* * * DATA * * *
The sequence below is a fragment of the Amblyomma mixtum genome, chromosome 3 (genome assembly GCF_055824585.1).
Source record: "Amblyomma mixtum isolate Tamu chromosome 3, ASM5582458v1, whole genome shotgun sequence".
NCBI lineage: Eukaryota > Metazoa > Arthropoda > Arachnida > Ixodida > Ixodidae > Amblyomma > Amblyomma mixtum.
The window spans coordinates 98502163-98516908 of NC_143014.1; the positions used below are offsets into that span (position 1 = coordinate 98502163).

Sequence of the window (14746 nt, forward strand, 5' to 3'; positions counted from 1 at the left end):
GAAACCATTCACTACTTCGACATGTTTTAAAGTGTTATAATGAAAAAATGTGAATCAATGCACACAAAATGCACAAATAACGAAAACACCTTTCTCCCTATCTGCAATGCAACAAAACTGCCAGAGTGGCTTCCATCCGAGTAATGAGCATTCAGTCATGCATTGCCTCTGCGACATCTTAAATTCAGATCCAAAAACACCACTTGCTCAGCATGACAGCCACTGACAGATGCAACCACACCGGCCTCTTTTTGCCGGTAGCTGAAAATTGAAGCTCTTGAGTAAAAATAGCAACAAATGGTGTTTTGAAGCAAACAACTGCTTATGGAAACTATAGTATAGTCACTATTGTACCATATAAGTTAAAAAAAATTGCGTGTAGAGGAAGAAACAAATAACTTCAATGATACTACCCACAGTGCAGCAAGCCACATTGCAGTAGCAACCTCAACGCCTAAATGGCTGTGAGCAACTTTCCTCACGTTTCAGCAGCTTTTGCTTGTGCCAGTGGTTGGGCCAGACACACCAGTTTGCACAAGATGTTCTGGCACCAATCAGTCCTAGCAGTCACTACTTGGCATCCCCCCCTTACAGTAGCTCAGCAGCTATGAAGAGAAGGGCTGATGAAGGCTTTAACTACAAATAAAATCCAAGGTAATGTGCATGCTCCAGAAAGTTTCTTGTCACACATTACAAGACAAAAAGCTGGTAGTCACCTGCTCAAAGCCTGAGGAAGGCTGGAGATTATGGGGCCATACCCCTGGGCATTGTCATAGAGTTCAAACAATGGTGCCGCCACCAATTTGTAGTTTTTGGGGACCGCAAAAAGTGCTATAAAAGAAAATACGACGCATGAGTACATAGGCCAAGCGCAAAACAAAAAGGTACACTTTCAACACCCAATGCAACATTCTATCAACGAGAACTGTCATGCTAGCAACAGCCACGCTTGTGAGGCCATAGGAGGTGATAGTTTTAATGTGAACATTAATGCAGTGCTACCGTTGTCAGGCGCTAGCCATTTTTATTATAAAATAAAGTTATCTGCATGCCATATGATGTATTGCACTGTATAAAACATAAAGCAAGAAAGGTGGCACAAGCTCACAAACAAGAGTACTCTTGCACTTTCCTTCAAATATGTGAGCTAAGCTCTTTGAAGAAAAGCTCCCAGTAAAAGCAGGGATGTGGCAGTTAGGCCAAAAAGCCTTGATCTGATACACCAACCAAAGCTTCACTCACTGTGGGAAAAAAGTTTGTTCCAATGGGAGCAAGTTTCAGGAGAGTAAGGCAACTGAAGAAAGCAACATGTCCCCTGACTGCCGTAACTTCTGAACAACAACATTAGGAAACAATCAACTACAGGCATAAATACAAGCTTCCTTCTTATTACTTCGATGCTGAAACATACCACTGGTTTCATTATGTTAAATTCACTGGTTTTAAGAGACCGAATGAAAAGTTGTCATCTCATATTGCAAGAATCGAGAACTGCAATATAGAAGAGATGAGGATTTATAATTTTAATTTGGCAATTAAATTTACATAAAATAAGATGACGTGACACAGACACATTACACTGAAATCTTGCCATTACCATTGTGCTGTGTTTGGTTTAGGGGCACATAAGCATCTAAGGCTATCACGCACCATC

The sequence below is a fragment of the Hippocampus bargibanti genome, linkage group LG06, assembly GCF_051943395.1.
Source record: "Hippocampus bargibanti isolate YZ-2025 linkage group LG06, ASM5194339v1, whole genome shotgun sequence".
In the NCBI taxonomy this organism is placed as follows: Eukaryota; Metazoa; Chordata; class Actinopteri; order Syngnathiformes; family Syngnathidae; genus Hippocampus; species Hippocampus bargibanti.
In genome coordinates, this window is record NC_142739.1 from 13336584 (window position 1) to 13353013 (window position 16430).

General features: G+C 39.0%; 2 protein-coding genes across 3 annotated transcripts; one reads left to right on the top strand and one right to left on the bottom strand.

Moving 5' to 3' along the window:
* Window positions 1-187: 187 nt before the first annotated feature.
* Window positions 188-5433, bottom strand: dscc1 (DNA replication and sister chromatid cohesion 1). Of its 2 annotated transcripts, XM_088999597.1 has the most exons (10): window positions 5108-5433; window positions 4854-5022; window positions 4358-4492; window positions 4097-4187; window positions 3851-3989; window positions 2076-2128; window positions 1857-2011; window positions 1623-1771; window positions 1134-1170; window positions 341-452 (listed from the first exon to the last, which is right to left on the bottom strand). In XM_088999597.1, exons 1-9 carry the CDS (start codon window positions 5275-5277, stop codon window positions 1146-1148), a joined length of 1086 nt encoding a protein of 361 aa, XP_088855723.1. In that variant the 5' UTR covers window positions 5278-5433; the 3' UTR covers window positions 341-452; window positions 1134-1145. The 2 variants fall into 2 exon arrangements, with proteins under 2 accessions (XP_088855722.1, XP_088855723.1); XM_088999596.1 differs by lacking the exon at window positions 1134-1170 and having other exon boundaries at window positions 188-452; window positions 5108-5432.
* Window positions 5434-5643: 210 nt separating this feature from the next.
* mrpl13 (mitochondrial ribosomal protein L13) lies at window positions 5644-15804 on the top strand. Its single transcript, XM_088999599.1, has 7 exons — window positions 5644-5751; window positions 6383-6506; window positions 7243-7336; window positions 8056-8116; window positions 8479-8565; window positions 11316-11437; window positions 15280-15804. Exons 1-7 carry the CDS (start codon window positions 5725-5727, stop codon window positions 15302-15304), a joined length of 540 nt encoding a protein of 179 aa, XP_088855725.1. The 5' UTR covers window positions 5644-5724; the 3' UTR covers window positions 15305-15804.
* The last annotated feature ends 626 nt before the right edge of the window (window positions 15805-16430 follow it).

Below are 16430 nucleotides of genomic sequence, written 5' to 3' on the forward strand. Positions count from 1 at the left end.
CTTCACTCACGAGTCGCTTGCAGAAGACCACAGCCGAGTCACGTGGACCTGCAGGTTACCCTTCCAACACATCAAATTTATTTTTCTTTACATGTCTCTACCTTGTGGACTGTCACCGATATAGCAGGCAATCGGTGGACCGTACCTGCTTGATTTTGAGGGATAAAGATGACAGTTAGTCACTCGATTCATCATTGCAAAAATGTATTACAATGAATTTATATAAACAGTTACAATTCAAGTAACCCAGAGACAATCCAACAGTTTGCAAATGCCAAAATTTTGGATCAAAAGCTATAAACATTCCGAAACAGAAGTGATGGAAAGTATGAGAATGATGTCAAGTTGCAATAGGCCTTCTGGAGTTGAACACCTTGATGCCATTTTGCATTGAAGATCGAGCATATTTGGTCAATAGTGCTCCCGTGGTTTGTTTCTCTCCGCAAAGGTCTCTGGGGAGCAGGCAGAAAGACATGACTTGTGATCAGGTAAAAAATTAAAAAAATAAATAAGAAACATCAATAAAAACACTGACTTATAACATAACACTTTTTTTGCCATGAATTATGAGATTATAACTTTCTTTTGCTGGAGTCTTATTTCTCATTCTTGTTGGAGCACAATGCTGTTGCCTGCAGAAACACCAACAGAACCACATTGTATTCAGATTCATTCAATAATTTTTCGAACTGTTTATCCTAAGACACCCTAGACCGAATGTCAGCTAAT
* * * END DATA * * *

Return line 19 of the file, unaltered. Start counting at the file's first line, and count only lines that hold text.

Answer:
CTTCACTCACGAGTCGCTTGCAGAAGACCACAGCCGAGTCACGTGGACCTGCAGGTTACCCTTCCAACACATCAAATTTATTTTTCTTTACATGTCTCTACCTTGTGGACTGTCACCGATATAGCAGGCAATCGGTGGACCGTACCTGCTTGATTTTGAGGGATAAAGATGACAGTTAGTCACTCGATTCATCATTGCAAAAATGTATTACAATGAATTTATATAAACAGTTACAATTCAAGTAACCCAGAGACAATCCAACAGTTTGCAAATGCCAAAATTTTGGATCAAAAGCTATAAACATTCCGAAACAGAAGTGATGGAAAGTATGAGAATGATGTCAAGTTGCAATAGGCCTTCTGGAGTTGAACACCTTGATGCCATTTTGCATTGAAGATCGAGCATATTTGGTCAATAGTGCTCCCGTGGTTTGTTTCTCTCCGCAAAGGTCTCTGGGGAGCAGGCAGAAAGACATGACTTGTGATCAGGTAAAAAATTAAAAAAATAAATAAGAAACATCAATAAAAACACTGACTTATAACATAACACTTTTTTTGCCATGAATTATGAGATTATAACTTTCTTTTGCTGGAGTCTTATTTCTCATTCTTGTTGGAGCACAATGCTGTTGCCTGCAGAAACACCAACAGAACCACATTGTATTCAGATTCATTCAATAATTTTTCGAACTGTTTATCCTAAGACACCCTAGACCGAATGTCAGCTAAT